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How to Get Your Internal Comms Channel Mix Right

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 — November 28th, 2023

How to Get Your Internal Comms Channel Mix Right

With so many communication channels available and less than 15 minutes a day to capture your employees' attention*, it has never been more imperative to get your communication channel mix right and meet your employees where they’re at.

An internal communication channel mix refers to the combination of various traditional and digital methods and platforms an organization uses to reach, convey information, and engage with its employees—from email to team meetings, town halls to intranets, and everything in between.

By utilizing the right variety of communication channels that cater to the needs and preferences of employees, organizations can ultimately improve the employee experience and engagement levels as well as overall communication effectiveness.

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However, given that employee groups are diverse, organizations are unique, and each channel has its own strengths, weaknesses, and best practices, getting your channel mix right is a fine art in itself.

Here are the five most critical ingredients to consider when creating your channel mix:

Understand Your Audience

Start by understanding the specific communication needs and preferences of your employees, as well as their habits and behaviors. Understanding your audience is a crucial step in formulating the right mix of channels to ensure communications reach and are accessible to employees.

— Consider their demographics, roles, locations, language, and technology access.

— What channels do they currently access and trust? And why? When do they access them?

— What channel gaps exist, and is there a strong business case for identifying how to fill that gap, e.g. mobile app for colleagues with no or limited access to desktops/laptops?

Consider your organizational and communication strategies and the outcomes you strive to achieve. Familiarizing yourself with what you want or need your employees to know, feel, think, or do, now and in the future, will help you determine the best and most appropriate channels to utilize.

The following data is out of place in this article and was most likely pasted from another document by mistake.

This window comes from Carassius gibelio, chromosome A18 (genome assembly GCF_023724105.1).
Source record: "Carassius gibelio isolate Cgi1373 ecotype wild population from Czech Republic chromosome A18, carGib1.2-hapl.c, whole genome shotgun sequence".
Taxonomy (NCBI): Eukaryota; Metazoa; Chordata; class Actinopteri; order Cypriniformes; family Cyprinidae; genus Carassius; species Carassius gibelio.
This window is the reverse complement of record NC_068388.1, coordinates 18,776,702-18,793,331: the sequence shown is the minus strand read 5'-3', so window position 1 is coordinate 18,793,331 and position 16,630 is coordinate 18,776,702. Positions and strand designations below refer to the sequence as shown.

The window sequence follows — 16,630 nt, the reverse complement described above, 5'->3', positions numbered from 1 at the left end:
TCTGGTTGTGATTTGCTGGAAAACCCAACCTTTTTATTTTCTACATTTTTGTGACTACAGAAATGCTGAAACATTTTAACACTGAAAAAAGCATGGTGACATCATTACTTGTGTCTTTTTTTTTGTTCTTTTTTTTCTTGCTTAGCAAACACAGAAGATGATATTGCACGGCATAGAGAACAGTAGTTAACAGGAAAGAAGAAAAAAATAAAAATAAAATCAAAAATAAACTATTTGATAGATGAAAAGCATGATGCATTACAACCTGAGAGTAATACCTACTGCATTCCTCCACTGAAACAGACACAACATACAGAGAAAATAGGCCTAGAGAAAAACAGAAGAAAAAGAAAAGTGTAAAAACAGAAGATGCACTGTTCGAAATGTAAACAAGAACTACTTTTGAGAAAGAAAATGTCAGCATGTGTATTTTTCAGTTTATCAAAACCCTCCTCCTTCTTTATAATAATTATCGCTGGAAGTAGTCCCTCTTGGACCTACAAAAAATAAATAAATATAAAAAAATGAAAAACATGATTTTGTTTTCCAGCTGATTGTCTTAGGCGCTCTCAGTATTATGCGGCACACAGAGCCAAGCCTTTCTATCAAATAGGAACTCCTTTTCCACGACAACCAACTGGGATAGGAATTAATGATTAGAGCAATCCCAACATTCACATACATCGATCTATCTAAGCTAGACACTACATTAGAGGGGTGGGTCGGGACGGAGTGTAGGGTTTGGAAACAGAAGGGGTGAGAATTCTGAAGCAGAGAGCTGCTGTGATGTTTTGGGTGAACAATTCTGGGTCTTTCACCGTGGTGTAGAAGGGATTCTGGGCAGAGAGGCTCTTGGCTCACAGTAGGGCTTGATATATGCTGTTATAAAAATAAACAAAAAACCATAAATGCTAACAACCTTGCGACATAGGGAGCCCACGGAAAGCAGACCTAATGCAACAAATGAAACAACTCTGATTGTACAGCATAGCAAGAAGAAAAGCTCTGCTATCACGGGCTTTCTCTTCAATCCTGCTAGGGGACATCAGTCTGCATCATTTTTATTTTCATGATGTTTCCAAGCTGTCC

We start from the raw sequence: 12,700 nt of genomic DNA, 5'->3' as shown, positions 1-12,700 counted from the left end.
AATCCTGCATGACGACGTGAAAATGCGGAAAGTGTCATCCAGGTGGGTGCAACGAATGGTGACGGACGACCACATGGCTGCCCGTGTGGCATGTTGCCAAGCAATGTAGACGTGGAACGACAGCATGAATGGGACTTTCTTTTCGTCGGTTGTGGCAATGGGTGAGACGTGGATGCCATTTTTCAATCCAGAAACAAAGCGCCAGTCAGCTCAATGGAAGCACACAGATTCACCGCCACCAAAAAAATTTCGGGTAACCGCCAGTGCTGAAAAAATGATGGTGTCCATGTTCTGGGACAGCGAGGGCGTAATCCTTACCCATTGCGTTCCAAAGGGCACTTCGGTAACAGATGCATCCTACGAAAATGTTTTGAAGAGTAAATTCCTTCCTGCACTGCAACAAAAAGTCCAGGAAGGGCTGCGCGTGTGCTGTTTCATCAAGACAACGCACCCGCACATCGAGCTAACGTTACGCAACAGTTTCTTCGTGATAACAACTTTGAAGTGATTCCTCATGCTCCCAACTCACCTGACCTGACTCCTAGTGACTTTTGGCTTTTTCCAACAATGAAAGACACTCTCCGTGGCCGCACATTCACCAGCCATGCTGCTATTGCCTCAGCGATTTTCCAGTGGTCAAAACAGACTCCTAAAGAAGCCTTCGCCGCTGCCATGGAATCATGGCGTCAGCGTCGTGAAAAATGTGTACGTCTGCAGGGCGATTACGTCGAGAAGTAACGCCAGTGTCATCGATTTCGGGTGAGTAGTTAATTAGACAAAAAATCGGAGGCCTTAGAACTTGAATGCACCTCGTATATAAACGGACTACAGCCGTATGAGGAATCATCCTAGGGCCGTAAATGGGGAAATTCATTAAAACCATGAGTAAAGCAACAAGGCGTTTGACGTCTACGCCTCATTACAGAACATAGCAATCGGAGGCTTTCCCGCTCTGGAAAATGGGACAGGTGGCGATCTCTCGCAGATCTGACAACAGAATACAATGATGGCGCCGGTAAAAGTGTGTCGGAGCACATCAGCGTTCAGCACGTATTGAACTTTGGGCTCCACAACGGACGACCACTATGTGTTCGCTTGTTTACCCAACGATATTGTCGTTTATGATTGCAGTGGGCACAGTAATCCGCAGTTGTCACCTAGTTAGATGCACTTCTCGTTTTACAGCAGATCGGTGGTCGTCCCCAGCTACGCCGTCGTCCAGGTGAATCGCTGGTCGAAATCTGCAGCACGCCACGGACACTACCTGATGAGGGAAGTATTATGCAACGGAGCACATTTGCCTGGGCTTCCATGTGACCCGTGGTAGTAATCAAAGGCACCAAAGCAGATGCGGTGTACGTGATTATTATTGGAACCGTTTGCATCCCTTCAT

Offer Channel Variety

Your audience needs and preferences, you’ll have discovered, are diverse, so offering a variety of channels ensures their diverse communication styles and needs are accommodated.

No one-size-fits-all approach works when it comes to channel selection, unfortunately. Although the latest research from the IOIC shows (UK) employees choose emails (57%) and one-to-one meetings with their line managers (36%) as the most popular communication channels.

Clearly, email will be less relied upon in workplaces like retail or manufacturing, where employees have limited—if any—online access, but it shows that communicators don’t necessarily have to go with the most expensive platform or latest technology to have an impact.

Utilizing a varied number of channels increases an audience's exposure to messages. It’s said that someone needs to receive a message up to seven times to understand, remember, and act upon it.

So consistency and repetition are crucial if your messages will have the impact you need. Don’t be afraid of overwhelming your employees by sharing the same messaging through various channels. It’s more likely that the overwhelm comes from being confused with the messaging itself or not knowing where to go for information (which channel).

Use a blend of synchronous and asynchronous communication to optimize your channel approach. There’s no perfect channel, each comes with its pros and cons, and communicators must be mindful of the purpose of the communications as well as audience needs.

● Synchronous communication (when you interact with your employees in real-time, such as through instant messages, video conferences, or live chats) can enhance collaboration, rapport, and trust, but it can also cause interruptions, fatigue, or stress.